“We raise boys to become men whose very identity is based on rejecting the feminine and then we are surprised when they don’t see women as being fully human. So we set them up…to grow into men who disrespect women at the fundamental level and then we wonder why we have the culture that we have.” – Dr. Caroline Heldman, Political Scientist & Educator

Jennifer Siebel Newsom’s latest documentary, The Mask You Live In, sheds light on the damaging consequences of teaching boys to isolate their emotions from their identity. In our culture, they are encouraged to be violent and domineering, at an early age.

It is not surprising to learn that 1 in 4 boys report being bullied in school, but only thirty percent of those reporting to be bullied ever tell an adult. As boys, they are expected to fight back or be looked down upon as weak individuals. To think that these are their only two options in life explains why so many boys grow up into men who repress their feelings of sorrow.

I remember the time a seven-year old boy came home from school. The metal handle to his rolling backpack was bent in half. While the boy sat hunched over on the living room couch, his father scolded him for not defending himself and protecting his belongings. He assured his son (who was trying hard to contain his tears) that his bullies would not leave him alone until he took a stand. The boy’s demeanor revealed that he was sorry that he had disappointed his father. His father would never allow someone to disrespect him. It broke my heart to see this boy experience shame; it makes me think about the pressure for boys to wear a tough exterior.

In The Mask You Live In, a boy explained that if you open up about your feelings, then other kids could use that against you. They feel they have to be on the defensive and are forced to hide their troubles. To show a vulnerable side means potentially being compared to a girl.

Boys learn that phrases such as, “You play like a girl.” is meant as an insult. They are taught from today’s media to view girls as weak, emotional, objects that can be used and replaced. The way women are depicted in film, television, and video games is far from how they are meant to be viewed and valued.

Marcia Belsky, founder of the Headless Women of Hollywood, highlights how Hollywood objectifies women by displaying their bodies in movie posters. You see a woman’s leg, her chest or abdomen, but rarely her face. They are accessories, while the male character of the film is given precedence. Women in these ads are denied their identity. They are valued only by the attractiveness of their body.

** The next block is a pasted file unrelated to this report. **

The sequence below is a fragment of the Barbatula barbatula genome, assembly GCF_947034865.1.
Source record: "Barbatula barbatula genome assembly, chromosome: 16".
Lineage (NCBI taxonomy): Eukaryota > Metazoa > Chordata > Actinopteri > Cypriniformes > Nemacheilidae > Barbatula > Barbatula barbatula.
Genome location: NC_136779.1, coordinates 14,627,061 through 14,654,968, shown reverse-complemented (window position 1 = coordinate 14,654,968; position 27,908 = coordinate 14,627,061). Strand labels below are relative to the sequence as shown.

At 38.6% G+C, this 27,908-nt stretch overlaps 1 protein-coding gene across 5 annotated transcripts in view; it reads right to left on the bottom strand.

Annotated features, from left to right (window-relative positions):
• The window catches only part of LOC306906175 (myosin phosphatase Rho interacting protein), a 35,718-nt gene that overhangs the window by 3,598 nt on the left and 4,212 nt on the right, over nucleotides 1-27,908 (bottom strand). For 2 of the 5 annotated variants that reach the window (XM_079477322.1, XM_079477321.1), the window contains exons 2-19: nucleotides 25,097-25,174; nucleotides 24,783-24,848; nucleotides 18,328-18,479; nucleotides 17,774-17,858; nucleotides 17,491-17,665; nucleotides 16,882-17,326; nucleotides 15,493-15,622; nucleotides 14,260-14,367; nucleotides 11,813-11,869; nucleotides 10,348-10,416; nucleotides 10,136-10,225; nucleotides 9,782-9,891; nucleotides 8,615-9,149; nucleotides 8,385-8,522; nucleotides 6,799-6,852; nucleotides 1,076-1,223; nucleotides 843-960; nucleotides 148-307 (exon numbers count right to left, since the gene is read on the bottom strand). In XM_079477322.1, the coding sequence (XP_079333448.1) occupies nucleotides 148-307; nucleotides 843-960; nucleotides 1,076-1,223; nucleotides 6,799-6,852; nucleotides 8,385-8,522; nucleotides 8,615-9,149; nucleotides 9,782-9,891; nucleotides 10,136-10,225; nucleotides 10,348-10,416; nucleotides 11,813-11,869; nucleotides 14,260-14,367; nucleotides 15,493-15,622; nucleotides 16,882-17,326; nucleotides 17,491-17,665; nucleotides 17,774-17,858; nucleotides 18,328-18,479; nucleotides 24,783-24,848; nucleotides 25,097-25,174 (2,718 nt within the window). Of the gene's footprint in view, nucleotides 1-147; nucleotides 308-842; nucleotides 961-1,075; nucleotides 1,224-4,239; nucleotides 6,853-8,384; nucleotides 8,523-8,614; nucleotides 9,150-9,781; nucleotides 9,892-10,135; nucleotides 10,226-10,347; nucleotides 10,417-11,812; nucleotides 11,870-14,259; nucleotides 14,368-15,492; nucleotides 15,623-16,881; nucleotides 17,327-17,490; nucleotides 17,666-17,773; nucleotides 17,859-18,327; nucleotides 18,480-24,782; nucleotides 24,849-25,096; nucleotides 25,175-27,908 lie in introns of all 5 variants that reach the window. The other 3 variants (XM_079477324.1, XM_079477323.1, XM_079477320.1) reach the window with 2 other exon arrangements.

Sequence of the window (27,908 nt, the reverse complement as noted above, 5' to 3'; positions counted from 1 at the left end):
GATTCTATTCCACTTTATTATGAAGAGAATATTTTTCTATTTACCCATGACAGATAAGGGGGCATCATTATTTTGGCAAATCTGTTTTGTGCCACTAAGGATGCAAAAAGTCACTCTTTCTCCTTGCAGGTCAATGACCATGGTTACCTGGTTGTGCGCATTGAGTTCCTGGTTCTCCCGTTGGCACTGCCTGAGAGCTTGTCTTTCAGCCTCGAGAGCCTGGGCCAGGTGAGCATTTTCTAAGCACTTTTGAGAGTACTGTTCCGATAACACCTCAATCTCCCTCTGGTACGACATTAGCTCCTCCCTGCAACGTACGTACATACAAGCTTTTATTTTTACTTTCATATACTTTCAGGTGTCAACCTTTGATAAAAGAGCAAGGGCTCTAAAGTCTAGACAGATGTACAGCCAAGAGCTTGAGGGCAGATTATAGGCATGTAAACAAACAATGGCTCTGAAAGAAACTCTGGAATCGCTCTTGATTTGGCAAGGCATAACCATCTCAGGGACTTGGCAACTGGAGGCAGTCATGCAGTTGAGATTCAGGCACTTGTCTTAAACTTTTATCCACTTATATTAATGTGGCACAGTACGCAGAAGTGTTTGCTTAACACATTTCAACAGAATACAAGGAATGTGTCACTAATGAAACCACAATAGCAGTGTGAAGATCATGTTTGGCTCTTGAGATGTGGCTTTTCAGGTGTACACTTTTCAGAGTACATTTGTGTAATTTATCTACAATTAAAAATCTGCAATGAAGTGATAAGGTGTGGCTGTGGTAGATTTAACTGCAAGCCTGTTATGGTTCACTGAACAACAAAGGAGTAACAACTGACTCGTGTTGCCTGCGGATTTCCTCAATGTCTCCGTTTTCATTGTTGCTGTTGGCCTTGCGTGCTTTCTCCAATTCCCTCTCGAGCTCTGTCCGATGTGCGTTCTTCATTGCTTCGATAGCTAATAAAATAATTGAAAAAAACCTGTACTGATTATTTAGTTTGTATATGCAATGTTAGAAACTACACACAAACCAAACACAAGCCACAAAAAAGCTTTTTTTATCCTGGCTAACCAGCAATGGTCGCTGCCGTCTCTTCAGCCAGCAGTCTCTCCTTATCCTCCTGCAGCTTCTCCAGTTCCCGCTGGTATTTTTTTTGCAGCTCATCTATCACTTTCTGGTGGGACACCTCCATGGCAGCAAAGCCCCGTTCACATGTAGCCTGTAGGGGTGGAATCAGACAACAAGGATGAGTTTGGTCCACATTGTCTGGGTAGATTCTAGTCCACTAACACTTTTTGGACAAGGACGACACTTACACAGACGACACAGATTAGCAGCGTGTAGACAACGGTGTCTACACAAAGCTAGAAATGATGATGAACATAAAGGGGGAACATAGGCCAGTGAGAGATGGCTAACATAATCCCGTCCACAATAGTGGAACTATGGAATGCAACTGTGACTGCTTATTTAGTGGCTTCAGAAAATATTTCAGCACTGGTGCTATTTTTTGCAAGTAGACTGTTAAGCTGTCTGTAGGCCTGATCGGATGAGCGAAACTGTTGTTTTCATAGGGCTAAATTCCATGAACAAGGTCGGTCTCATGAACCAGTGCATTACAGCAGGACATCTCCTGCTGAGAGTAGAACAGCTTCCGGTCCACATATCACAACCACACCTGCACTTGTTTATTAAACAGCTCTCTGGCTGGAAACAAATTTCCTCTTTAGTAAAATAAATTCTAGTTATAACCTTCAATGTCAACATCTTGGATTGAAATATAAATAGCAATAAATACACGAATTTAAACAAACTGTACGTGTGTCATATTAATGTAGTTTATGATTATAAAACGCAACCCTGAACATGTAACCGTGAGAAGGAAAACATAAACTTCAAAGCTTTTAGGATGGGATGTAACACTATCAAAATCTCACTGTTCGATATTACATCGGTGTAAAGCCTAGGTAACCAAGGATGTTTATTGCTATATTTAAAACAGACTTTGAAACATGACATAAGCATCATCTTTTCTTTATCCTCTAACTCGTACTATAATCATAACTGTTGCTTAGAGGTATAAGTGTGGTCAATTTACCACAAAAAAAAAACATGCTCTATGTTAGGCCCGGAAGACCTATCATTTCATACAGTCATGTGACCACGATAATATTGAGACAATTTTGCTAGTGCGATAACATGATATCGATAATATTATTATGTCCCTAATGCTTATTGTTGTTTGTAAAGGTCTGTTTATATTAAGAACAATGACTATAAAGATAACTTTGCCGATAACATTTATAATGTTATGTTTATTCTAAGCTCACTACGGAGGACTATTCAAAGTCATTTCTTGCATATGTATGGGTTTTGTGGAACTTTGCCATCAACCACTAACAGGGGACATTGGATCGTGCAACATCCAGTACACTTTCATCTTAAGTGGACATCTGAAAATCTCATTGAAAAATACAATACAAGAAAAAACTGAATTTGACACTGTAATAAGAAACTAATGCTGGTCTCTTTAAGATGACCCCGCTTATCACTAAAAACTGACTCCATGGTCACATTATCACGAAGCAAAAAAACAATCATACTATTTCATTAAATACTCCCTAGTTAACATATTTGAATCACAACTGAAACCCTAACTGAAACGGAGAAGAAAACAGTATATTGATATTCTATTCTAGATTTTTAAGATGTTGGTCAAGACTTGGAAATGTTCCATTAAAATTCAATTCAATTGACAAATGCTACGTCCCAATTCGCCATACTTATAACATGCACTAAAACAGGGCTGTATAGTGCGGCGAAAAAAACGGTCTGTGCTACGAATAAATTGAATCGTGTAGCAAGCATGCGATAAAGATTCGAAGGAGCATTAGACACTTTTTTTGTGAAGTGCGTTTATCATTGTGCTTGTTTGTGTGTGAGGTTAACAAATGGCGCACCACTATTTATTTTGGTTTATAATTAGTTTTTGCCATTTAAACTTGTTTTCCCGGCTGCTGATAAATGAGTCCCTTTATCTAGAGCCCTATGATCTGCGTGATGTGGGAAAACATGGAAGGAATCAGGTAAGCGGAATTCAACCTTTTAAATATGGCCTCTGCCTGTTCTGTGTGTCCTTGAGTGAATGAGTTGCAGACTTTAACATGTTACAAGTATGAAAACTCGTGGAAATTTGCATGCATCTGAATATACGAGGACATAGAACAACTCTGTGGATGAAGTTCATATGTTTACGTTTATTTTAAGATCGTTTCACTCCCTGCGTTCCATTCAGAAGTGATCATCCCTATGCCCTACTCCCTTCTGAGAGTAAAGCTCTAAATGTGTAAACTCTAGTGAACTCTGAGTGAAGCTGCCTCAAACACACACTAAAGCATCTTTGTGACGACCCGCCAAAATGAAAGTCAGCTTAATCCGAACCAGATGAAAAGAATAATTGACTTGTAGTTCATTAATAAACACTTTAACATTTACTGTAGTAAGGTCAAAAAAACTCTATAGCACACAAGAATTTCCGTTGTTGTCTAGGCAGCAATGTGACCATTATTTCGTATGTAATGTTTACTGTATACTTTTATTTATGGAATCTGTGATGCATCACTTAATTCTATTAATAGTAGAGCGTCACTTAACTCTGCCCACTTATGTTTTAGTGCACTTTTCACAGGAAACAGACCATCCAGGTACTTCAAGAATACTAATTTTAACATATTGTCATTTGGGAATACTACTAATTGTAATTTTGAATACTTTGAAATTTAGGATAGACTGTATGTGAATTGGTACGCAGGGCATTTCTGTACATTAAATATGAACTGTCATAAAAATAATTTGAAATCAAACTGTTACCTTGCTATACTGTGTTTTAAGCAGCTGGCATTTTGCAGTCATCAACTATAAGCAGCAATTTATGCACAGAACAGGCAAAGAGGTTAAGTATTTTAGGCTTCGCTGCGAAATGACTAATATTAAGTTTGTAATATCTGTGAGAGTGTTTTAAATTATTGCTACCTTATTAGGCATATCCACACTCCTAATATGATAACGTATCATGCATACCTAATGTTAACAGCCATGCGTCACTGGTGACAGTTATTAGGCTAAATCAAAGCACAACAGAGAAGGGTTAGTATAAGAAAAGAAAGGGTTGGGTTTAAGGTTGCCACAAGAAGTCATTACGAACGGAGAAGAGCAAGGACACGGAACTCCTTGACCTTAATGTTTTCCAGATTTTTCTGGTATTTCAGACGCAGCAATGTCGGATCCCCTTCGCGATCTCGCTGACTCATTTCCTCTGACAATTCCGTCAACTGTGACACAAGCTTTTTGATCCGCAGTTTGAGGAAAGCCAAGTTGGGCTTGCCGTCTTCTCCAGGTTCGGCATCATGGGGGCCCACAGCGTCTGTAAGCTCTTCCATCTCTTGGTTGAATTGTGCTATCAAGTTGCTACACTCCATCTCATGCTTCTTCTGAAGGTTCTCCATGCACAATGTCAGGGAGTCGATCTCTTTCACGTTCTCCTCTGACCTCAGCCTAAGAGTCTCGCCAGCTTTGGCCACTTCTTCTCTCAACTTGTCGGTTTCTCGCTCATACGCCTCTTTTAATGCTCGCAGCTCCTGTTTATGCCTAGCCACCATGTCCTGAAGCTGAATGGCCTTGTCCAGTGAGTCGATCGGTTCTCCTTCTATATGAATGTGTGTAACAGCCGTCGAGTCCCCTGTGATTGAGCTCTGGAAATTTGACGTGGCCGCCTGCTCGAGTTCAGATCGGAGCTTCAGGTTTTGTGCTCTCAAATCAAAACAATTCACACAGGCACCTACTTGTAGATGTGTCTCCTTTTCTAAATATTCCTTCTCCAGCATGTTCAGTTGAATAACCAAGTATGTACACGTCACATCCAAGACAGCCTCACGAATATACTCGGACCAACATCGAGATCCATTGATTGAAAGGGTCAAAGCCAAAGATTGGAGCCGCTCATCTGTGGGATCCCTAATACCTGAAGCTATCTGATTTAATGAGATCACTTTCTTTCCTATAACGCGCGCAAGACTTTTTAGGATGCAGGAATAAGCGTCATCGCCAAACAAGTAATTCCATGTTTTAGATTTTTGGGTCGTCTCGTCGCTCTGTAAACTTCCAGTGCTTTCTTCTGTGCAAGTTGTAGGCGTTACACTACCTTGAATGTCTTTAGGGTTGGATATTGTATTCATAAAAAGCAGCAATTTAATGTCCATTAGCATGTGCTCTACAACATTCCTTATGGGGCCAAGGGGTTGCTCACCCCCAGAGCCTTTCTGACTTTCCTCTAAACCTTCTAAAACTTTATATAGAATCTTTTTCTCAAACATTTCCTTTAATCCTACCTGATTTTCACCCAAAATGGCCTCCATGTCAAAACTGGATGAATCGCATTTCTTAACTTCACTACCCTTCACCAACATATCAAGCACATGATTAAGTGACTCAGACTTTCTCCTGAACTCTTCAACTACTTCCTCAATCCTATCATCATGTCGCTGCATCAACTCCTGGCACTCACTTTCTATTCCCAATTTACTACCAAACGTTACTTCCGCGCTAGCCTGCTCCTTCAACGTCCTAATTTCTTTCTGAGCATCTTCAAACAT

Dr. Philip Zimbardo, a Psychologist and Educator, says that the “average boy spends 40 hours a week watching television, sports, movies, 15 hours a week playing videogames, and 2 hours in between those other things watching porn.” For this reason, parents and guardians must be aware of what their boys are consuming from the media. It’s ok to question the misrepresentations of men and women in today’s culture and propose new ways of thinking.

Discussing the qualities of what a man should represent and teaching it to the young men under our guidance is one step towards change. I asked a few people what it meant for them to be a man. Here are some of the responses that I collected.

“To be kind, respectful, and to know how to treat a woman. Masculinity is not about being a macho.” –Paola

“To be completely honest with yourself and others.” –Edgar

“To be caring and appreciative of the blessings he has and people who surround him.” –Tanya

Take the time today to write down three things about what it means to be a man. Make sure that these things are not related to physical strength or possessions.

To me, a man speaks his mind without yelling, gains respect without resorting to violence, and is sensitive to the suffering of others. Now, it’s your turn! Together let’s transform what it means to be a man!

Stephanie Sandoval

Contributing Writer, Two Wings